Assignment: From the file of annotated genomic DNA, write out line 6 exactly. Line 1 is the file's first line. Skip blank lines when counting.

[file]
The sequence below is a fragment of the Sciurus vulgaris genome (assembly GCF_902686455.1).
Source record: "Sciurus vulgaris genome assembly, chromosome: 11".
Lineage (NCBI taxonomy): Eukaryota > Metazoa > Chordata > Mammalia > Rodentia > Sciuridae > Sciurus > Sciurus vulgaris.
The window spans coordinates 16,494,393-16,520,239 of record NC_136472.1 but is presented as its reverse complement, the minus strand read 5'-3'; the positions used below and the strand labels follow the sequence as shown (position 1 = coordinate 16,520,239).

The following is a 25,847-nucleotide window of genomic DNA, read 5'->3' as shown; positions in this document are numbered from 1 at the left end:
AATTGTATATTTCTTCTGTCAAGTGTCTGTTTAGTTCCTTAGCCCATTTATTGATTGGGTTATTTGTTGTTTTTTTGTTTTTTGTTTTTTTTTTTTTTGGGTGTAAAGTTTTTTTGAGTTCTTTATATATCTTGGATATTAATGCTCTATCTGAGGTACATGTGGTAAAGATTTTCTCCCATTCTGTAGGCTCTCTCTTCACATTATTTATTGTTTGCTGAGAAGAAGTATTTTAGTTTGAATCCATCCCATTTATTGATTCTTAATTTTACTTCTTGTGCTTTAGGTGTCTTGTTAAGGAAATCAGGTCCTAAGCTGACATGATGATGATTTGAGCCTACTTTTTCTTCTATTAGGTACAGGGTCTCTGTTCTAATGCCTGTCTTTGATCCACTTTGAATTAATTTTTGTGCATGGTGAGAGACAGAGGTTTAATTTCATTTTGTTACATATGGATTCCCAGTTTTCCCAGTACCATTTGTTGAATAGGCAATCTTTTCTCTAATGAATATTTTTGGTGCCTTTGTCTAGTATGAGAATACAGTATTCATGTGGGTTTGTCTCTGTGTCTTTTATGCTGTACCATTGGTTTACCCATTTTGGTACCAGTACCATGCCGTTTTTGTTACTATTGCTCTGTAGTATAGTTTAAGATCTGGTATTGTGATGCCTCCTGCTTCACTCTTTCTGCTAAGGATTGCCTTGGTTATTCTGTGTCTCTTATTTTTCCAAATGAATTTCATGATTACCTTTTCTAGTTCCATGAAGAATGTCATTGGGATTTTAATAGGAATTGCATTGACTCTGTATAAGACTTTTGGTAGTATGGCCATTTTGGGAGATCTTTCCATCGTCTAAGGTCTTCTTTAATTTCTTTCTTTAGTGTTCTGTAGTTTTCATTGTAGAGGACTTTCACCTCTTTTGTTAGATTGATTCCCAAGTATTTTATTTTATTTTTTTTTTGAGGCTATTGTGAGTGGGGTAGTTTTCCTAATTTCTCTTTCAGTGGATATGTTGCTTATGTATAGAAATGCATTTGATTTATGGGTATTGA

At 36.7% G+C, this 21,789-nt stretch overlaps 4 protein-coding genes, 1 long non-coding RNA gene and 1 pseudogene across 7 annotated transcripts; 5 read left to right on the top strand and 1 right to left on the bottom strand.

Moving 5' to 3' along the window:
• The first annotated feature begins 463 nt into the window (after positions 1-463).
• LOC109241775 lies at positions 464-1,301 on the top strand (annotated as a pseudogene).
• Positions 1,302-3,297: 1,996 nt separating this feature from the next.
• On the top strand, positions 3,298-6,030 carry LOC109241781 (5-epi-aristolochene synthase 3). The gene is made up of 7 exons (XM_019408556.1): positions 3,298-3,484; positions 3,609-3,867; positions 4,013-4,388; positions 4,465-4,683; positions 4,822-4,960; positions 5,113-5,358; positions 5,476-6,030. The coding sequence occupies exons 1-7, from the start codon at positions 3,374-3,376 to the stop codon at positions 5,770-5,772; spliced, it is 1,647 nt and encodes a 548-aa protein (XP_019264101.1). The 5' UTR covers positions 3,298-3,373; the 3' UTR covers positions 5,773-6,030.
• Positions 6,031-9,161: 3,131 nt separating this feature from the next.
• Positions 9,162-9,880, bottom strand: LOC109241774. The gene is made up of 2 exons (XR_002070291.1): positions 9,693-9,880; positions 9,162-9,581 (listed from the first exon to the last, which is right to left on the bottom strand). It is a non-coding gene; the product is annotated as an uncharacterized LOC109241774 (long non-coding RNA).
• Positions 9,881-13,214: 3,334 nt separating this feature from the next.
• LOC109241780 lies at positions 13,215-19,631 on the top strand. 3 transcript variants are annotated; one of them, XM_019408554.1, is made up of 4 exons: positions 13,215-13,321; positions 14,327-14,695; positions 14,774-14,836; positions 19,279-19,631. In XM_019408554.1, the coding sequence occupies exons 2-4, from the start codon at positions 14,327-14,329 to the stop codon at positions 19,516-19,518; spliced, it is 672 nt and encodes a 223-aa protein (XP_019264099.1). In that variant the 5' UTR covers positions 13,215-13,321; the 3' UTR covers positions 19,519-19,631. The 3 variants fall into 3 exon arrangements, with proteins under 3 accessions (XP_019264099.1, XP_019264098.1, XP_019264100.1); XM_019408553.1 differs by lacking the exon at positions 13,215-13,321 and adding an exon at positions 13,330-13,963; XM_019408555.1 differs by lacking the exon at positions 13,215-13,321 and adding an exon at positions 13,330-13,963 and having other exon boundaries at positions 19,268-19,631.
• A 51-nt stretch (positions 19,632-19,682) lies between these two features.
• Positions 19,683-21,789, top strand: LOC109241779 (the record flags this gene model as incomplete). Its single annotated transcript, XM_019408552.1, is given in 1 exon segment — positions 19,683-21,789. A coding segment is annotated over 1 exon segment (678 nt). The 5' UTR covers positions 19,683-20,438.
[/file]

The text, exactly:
AATTGTATATTTCTTCTGTCAAGTGTCTGTTTAGTTCCTTAGCCCATTTATTGATTGGGTTATTTGTTGTTTTTTTGTTTTTTGTTTTTTTTTTTTTTGGGTGTAAAGTTTTTTTGAGTTCTTTATATATCTTGGATATTAATGCTCTATCTGAGGTACATGTGGTAAAGATTTTCTCCCATTCTGTAGGCTCTCTCTTCACATTATTTATTGTTTGCTGAGAAGAAGTATTTTAGTTTGAATCCATCCCATTTATTGATTCTTAATTTTACTTCTTGTGCTTTAGGTGTCTTGTTAAGGAAATCAGGTCCTAAGCTGACATGATGATGATTTGAGCCTACTTTTTCTTCTATTAGGTACAGGGTCTCTGTTCTAATGCCTGTCTTTGATCCACTTTGAATTAATTTTTGTGCATGGTGAGAGACAGAGGTTTAATTTCATTTTGTTACATATGGATTCCCAGTTTTCCCAGTACCATTTGTTGAATAGGCAATCTTTTCTCTAATGAATATTTTTGGTGCCTTTGTCTAGTATGAGAATACAGTATTCATGTGGGTTTGTCTCTGTGTCTTTTATGCTGTACCATTGGTTTACCCATTTTGGTACCAGTACCATGCCGTTTTTGTTACTATTGCTCTGTAGTATAGTTTAAGATCTGGTATTGTGATGCCTCCTGCTTCACTCTTTCTGCTAAGGATTGCCTTGGTTATTCTGTGTCTCTTATTTTTCCAAATGAATTTCATGATTACCTTTTCTAGTTCCATGAAGAATGTCATTGGGATTTTAATAGGAATTGCATTGACTCTGTATAAGACTTTTGGTAGTATGGCCATTTTGGGAGATCTTTCCATCGTCTAAGGTCTTCTTTAATTTCTTTCTTTAGTGTTCTGTAGTTTTCATTGTAGAGGACTTTCACCTCTTTTGTTAGATTGATTCCCAAGTATTTTATTTTATTTTTTTTTTGAGGCTATTGTGAGTGGGGTAGTTTTCCTAATTTCTCTTTCAGTGGATATGTTGCTTATGTATAGAAATGCATTTGATTTATGGGTATTGA